Across the board, people battling mental health issues are far more likely to suffer from problems with substance use than the general population. One-third of all people with mental health issues and one-half of all people with severe mental illness suffer from a dual diagnosis with coexisting substance abuse. Of these populations, people with existing medical conditions and those dealing with financial burdens are far more likely to fall prey to substance abuse as a form of self-medication. Baby boomers and older adults increasingly fall into these categories as they begin to encounter serious health issues and attempt to stay afloat after the economic recession while potentially managing loneliness, depression, and lose of loved ones or life partners.
As substance use among teens and youth has begun to fall within the past few years, the opposite is true of older adults. Currently an estimated 2.8 million older adults have alcohol abuse issues and that number is only expected to rise, reaching 5.7 million by 2020. Alcohol is the primary problem substance for the age range 50 to 64, but the use of illicit drugs is also increasing, jumping 122% from 2002 to 2013. Considering the country’s current heroin and prescription drug epidemics, we can expect these numbers to further expand in the coming years.
Barriers to service burden all clients seeking help for mental health and addiction, but for baby boomers and older adults, unique barriers exist relating to misconceptions around treatment effectiveness and the fact that many signs of chemical dependency are similar to common symptoms of aging.
A common myth exists among clinical professionals which warns that as a person becomes older, the effectiveness of potential treatment is significantly diminished. In spite of evidence suggesting that substance use treatment for older adults can produce outcomes similar to those for younger generations, this misconception still persists and can create bias in addiction treatment for this at-risk group. Baby boomers and older adults also find themselves buying into misconceptions around addiction and the effectiveness of treatment. Seniors often find it difficult to identify their drinking and substance use habits as excessive. This is not uncommon for anyone battling addiction, but when combined with co-existing mental health issues and chronic physical health conditions, which often compound with age, older adults become much more susceptible for viewing substance use as part of their daily care routine making it very difficult for them to seek help on their own.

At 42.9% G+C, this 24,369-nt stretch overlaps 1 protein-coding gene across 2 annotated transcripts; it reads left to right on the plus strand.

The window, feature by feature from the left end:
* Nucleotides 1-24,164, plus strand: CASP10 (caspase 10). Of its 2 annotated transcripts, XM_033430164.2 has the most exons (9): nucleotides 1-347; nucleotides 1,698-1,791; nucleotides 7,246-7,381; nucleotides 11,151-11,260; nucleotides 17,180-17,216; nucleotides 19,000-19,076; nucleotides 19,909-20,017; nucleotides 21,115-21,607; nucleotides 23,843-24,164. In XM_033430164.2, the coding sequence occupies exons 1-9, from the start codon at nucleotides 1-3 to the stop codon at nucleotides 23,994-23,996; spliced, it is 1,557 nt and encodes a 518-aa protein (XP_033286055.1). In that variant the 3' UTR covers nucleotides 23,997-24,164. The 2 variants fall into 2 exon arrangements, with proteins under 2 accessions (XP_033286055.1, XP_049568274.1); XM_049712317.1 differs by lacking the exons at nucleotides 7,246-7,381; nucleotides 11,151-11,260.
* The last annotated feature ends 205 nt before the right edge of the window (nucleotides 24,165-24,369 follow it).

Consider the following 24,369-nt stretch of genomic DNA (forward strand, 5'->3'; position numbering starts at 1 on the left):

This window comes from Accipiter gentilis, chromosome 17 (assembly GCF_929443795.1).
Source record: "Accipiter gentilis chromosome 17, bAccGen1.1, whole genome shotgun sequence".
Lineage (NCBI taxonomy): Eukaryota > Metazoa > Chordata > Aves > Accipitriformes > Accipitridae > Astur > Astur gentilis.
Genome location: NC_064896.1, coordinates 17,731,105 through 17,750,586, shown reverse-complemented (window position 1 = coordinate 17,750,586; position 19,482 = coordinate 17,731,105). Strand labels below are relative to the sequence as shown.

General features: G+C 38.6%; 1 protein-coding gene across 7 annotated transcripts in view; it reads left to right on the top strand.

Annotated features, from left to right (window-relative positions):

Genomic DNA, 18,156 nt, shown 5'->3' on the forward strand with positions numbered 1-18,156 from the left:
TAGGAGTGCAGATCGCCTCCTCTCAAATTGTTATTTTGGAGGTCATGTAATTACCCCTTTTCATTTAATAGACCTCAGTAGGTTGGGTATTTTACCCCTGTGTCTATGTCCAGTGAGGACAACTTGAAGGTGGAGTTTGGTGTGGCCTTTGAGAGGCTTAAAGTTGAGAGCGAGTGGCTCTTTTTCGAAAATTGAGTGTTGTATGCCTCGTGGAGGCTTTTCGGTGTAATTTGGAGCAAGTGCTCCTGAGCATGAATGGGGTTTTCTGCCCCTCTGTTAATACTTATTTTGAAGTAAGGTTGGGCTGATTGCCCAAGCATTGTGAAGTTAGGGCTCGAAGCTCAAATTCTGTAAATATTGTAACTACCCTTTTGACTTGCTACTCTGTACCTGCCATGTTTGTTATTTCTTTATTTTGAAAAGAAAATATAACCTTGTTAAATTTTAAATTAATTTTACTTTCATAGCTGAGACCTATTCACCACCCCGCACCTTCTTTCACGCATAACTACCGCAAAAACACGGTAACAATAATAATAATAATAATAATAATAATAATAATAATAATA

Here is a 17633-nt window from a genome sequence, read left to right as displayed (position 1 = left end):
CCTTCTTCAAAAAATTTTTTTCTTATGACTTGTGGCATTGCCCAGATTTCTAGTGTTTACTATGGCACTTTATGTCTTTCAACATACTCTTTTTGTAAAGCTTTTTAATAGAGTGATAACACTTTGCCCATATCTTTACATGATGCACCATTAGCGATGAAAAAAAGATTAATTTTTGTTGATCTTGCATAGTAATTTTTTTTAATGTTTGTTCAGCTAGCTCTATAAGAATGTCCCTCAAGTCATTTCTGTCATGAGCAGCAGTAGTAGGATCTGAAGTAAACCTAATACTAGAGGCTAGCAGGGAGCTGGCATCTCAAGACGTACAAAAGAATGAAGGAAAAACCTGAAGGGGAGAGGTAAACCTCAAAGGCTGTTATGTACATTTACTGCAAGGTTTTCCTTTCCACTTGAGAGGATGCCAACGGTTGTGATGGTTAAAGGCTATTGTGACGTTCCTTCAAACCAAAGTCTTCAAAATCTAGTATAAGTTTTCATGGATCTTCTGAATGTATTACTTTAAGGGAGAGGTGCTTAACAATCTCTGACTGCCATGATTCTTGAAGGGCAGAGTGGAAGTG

Common symptoms of aging can also prevent a senior from seeking professional help and can even prevent a clinician or primary care professional from properly identifying substance addiction in a client. Disorientation and memory loss, commonly defined as symptoms of aging can also signal excessive substance use, and are easily confused with dementia, medication mix ups and diabetes.
To properly diagnose and treat this uniquely vulnerable population, providers across the country are beginning to take a more tailored approach, and are designing and offering treatment programming specially designed to meet the needs of older adults suffering from dual diagnosis. This type of targeted programming empowers specialized clinicians to examine every aspect of an older adult’s wellbeing and will create the most impactful treatment opportunities for this often overlooked population.
Beyond providers, state and federal human services agencies, along with mental health and addiction advocacy groups will have to take a more active role in education around this issue. This means that agencies must begin to create targeted outreach campaigns prominently featuring seniors as a new face of addiction. The current addiction outreach landscape primarily features youth and younger adults, leaving seniors unable to see themselves within these messages. Additionally, revamped outreach campaigns must reach seniors through more traditional mediums, including print, in-person, television and phone instead of online and through social media. This type of education could help seniors better recognize addiction within themselves and actively seek local resources that they were previously unaware of.
Together, specialized treatment programming and more relevant outreach efforts could begin to dismantle many of the existing barriers to service facing baby boomers and older adults, while creating an opportunity to improve the treatment of dual diagnosis in seniors for generations to come.